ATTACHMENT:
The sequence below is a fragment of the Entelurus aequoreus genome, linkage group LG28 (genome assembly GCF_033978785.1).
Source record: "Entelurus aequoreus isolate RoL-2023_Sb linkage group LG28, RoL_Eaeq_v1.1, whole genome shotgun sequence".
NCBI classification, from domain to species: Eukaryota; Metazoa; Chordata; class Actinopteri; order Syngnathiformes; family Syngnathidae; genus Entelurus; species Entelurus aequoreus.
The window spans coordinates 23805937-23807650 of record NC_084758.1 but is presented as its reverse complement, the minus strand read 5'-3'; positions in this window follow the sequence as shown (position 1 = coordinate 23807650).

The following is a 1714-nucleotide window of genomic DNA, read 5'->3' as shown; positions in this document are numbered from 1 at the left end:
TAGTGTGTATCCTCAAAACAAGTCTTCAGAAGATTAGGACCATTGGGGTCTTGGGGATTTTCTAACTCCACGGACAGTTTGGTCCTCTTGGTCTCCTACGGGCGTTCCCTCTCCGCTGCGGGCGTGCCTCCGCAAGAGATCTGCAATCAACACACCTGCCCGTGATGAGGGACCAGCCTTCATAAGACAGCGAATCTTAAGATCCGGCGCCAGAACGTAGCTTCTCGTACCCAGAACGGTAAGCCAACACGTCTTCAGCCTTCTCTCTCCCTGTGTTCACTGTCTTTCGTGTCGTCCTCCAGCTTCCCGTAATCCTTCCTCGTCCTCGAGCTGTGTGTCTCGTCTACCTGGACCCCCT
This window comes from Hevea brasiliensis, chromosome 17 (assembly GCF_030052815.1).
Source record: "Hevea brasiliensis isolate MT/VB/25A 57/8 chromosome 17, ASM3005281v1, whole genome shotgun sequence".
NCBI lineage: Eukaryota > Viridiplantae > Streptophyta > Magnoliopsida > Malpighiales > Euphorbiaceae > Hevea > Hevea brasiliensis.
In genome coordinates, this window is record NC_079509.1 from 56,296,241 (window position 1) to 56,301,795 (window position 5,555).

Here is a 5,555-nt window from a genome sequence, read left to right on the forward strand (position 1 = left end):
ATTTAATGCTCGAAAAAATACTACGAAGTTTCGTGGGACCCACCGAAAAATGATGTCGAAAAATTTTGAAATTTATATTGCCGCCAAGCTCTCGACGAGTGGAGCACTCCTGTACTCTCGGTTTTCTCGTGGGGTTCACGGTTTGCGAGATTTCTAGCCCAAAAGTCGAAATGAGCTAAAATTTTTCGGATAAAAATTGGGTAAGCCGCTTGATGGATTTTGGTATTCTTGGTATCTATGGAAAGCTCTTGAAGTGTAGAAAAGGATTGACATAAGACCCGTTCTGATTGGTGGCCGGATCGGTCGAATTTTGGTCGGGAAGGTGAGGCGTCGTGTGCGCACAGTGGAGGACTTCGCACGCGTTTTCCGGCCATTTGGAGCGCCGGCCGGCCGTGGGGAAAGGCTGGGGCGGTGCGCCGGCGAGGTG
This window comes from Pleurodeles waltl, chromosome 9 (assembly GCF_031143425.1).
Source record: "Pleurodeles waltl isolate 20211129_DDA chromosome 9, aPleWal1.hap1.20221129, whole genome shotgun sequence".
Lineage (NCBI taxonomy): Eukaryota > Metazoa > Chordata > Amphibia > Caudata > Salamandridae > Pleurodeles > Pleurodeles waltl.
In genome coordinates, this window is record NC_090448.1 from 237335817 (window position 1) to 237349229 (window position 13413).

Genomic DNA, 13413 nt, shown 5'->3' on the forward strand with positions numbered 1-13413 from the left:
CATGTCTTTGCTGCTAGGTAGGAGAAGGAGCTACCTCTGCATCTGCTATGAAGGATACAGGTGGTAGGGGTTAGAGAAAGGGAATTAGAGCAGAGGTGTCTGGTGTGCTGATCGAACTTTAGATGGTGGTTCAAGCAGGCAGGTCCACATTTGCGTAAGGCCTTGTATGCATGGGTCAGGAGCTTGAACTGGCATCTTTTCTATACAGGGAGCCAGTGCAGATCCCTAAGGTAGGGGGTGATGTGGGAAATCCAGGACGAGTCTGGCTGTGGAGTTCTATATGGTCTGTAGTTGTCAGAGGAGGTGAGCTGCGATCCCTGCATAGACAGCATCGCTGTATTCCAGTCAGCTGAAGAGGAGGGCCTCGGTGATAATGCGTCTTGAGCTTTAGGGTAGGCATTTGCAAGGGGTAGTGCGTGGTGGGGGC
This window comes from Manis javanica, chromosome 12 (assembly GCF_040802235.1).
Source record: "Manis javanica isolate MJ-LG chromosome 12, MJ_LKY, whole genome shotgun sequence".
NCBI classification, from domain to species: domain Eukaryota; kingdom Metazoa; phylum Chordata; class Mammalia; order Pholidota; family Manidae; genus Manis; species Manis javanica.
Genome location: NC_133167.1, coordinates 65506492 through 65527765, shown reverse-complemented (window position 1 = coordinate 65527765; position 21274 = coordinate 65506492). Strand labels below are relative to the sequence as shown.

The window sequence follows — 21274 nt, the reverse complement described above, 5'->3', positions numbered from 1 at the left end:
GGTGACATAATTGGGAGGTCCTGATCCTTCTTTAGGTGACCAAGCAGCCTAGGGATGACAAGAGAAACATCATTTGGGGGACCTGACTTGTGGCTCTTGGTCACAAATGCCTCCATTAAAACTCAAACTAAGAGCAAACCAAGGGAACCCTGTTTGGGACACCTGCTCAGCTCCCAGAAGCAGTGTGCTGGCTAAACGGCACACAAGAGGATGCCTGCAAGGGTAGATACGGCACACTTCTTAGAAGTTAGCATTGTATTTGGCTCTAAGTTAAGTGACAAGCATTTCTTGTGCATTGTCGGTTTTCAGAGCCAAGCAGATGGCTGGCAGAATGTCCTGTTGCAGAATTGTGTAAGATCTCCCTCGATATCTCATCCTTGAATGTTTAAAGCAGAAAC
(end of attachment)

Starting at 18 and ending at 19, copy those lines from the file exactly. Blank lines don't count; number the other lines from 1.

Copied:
CATGTCTTTGCTGCTAGGTAGGAGAAGGAGCTACCTCTGCATCTGCTATGAAGGATACAGGTGGTAGGGGTTAGAGAAAGGGAATTAGAGCAGAGGTGTCTGGTGTGCTGATCGAACTTTAGATGGTGGTTCAAGCAGGCAGGTCCACATTTGCGTAAGGCCTTGTATGCATGGGTCAGGAGCTTGAACTGGCATCTTTTCTATACAGGGAGCCAGTGCAGATCCCTAAGGTAGGGGGTGATGTGGGAAATCCAGGACGAGTCTGGCTGTGGAGTTCTATATGGTCTGTAGTTGTCAGAGGAGGTGAGCTGCGATCCCTGCATAGACAGCATCGCTGTATTCCAGTCAGCTGAAGAGGAGGGCCTCGGTGATAATGCGTCTTGAGCTTTAGGGTAGGCATTTGCAAGGGGTAGTGCGTGGTGGGGGC
This window comes from Manis javanica, chromosome 12 (assembly GCF_040802235.1).